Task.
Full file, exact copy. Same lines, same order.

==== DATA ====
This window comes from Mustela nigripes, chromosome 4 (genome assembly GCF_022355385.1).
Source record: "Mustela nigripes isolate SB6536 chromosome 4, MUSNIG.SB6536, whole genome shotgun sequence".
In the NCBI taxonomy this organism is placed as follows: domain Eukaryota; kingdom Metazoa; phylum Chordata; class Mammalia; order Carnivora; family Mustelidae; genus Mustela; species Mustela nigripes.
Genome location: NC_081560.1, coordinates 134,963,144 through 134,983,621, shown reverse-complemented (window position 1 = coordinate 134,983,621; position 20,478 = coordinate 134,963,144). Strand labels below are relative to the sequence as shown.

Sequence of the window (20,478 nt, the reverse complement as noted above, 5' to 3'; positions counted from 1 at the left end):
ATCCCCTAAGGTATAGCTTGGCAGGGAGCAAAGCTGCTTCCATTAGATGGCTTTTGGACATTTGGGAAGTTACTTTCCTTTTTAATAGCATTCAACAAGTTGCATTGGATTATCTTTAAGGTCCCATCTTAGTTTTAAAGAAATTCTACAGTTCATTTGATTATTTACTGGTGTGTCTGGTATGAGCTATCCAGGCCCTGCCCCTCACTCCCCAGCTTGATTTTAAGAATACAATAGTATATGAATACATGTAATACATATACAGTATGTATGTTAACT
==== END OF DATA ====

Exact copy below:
This window comes from Mustela nigripes, chromosome 4 (genome assembly GCF_022355385.1).
Source record: "Mustela nigripes isolate SB6536 chromosome 4, MUSNIG.SB6536, whole genome shotgun sequence".
In the NCBI taxonomy this organism is placed as follows: domain Eukaryota; kingdom Metazoa; phylum Chordata; class Mammalia; order Carnivora; family Mustelidae; genus Mustela; species Mustela nigripes.
Genome location: NC_081560.1, coordinates 134,963,144 through 134,983,621, shown reverse-complemented (window position 1 = coordinate 134,983,621; position 20,478 = coordinate 134,963,144). Strand labels below are relative to the sequence as shown.

Sequence of the window (20,478 nt, the reverse complement as noted above, 5' to 3'; positions counted from 1 at the left end):
ATCCCCTAAGGTATAGCTTGGCAGGGAGCAAAGCTGCTTCCATTAGATGGCTTTTGGACATTTGGGAAGTTACTTTCCTTTTTAATAGCATTCAACAAGTTGCATTGGATTATCTTTAAGGTCCCATCTTAGTTTTAAAGAAATTCTACAGTTCATTTGATTATTTACTGGTGTGTCTGGTATGAGCTATCCAGGCCCTGCCCCTCACTCCCCAGCTTGATTTTAAGAATACAATAGTATATGAATACATGTAATACATATACAGTATGTATGTTAACT